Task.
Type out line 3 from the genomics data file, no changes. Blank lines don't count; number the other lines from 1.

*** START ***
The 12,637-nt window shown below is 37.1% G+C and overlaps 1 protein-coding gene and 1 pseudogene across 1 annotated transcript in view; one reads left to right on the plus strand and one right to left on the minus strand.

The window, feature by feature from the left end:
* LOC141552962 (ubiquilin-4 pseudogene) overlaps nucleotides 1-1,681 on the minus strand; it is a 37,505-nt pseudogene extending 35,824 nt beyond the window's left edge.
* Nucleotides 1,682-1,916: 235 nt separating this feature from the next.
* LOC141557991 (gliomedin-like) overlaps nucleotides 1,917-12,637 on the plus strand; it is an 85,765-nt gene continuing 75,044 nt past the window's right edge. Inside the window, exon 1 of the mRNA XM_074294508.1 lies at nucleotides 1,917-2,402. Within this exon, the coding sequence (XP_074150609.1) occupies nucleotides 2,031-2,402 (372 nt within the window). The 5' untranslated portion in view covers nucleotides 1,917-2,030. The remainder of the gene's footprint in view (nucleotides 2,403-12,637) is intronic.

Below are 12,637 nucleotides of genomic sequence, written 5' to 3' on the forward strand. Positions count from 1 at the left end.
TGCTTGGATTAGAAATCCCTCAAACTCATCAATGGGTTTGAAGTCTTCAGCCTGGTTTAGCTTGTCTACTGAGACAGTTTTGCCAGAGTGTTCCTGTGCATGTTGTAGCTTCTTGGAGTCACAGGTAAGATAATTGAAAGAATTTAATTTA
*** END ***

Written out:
* LOC141552962 (ubiquilin-4 pseudogene) overlaps nucleotides 1-1,681 on the minus strand; it is a 37,505-nt pseudogene extending 35,824 nt beyond the window's left edge.